This year (of blogging), I’m delving into sustainable fashion a little more deeply, beyond thrifting which I have, eh hem, mastered.  I thrift for my kids but thought I might pick them up something new, something NEW new for back-to-school just so I would have a reason to explore ethical kids clothing options.  I had no idea where to start so I turned to Google and found some good resources…  First, I scrolled through Flare Magazine’s list of 10 Best Canadian Eco-Shops and when I saw Roots on the list, I thought PERFECT!  I stopped into the nearby Roots Outlet the next day, prepared to buy my kids some cute Canadian gear!!!  But…

Ethical Clothing for Kids
Made in China??!!
The sweatpants too - so iconic of Roots, but made in China...
The sweatpants too – so iconic of Roots but, made in China…?
True north strong and...
True north strong and…
Free! Made in Cambodia
Free! Made in Cambodia

Every single garment I looked at was made in China or Cambodia.  Every one.  I asked the clerk whether any of the pieces were made in Canada??  No, and she couldn’t comment on the ethical or sustainable practices of the company nor did her manager when she went to double-check.  Roots was on another list of Ethical Kids Clothing Shops so I double checked on their website – I might suggest the sales associates replicate this handy-duty trick – and was happy to read that their leather products are manufactured here in Canada…

Ethical Clothing for Kids

And though their garments are made overseas, Roots follows ethical practices.  BUT we’ve all seen John Oliver’s piece on fast fashion and hopefully read the many many articles highlighting the truth behind many of the so-called ethical efforts, so I contacted Roots Director of Communication and Public Affairs for more information.  Mr. Sarner was kind enough to reply but only directed me back to the website where I found his contact information in the first place.  I was hoping for more specific information, but I’m not exactly an investigative journalist; I’m just a mom who wants to buy clothes for her kids that weren’t made by kids.  I hope Mr. Sarner’s words, and those on the Roots website, aren’t just lip service.  I’m trusting they’re not, and so I returned to Roots and let my kids pick out some clothes…

Ethical Clothing for Kids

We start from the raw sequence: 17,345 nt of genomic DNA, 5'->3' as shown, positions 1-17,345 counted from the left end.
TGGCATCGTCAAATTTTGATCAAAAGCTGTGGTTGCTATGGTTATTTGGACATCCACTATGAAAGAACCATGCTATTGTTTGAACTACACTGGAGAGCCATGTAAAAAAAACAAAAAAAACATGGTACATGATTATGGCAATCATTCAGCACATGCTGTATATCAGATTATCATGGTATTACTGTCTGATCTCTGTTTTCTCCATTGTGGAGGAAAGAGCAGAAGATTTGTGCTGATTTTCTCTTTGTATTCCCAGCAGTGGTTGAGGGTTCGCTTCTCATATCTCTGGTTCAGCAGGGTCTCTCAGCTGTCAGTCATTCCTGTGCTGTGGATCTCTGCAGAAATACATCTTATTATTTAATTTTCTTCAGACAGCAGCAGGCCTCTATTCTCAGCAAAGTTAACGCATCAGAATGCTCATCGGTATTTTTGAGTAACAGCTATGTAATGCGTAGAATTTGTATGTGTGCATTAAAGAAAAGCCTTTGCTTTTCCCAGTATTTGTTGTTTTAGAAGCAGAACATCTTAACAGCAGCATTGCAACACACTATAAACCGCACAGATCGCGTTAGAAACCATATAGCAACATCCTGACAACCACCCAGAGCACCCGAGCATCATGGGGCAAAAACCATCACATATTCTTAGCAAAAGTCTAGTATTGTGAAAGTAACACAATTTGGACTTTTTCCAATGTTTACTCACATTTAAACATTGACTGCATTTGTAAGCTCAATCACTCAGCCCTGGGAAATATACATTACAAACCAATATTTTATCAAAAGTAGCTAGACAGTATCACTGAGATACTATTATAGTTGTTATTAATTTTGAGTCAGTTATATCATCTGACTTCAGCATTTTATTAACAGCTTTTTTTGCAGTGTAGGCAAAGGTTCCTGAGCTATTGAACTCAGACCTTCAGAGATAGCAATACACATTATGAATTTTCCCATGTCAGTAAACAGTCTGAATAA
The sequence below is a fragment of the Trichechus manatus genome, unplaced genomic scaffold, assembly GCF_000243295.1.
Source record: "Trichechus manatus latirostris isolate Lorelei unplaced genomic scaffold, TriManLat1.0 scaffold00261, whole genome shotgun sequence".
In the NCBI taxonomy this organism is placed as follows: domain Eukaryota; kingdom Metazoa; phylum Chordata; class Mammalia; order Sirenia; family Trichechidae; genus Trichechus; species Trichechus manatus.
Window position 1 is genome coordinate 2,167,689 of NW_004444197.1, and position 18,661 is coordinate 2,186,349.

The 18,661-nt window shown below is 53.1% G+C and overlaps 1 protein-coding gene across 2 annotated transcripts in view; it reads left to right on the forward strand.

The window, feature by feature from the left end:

Ethical Clothing for Kids
Ethical Clothing for Kids

Considering I bought them all a "new" back to school wardrobe for $112, paying $50 for one hoodie is a hard pill to swallow...
Considering I bought them all a “new” back to school wardrobe for $114, paying $50 for ONE hoodie is a hard pill to swallow…
We compromised and they each got a t-shirt (and little sis got a pair of pink sweats)
We compromised and they each got a t-shirt (and little sis got a pair of pink sweats)… it’s like they didn’t know how to shop regular retail so just hung the clothing off their faces… 😛
If my big bro is doing it...
If my big bro is doing it…
What a couple of goofballs!
What a couple of goofballs!
I mean, a trio of goofballs!
I mean, a trio of goofballs!

There are plenty of on-line ethical options for children’s clothing, but most of the sites I looked up went to size 8 max; my 8-year-old is bigger than your average supermodel so that won’t cut it for him or his big bro.  Luckily Roots pulled through as a nearby affordable ethical option.  One more option is American Apparel, with a local store in West Edmonton Mall, which has a kids clothing line and is designed and manufactured in Los Angeles.  And that’s just two options – I bet you could check the labels in stores like The Bay and find other made in North America pieces.

So instead of defaulting to known fast-fashion brands like The Children’s Place, Old Navy, Gap, H&M, head over to Roots or American Apparel.  Or leave the mall and go to the nearby Value Village, Goodwill and other little thrift shops!  One way or another, there is an alternative to fast fashion and a way to buy ethical clothing for kids!

3 Comments

  1. Lori McLachlan Reply

    Did you check out MEC? Very environmentally conscious and keep very close tabs on all factories. Fair trade is very important.

  2. The Spirited Thrifter Reply

    Great suggestion! I actually forgot about MEC but it is a great option and we have got pieces from there for the kids!! U0001f609

  3. This post really sums up my feelings on fashion right now as well! We’re currently working on bringing to life a new ethical brand for children, and hope you’ll sign up for updates. Not only is it ethically and responsibly made, it also brings intercultural education seamlessly into children’s lives. http://www.mapiri.com

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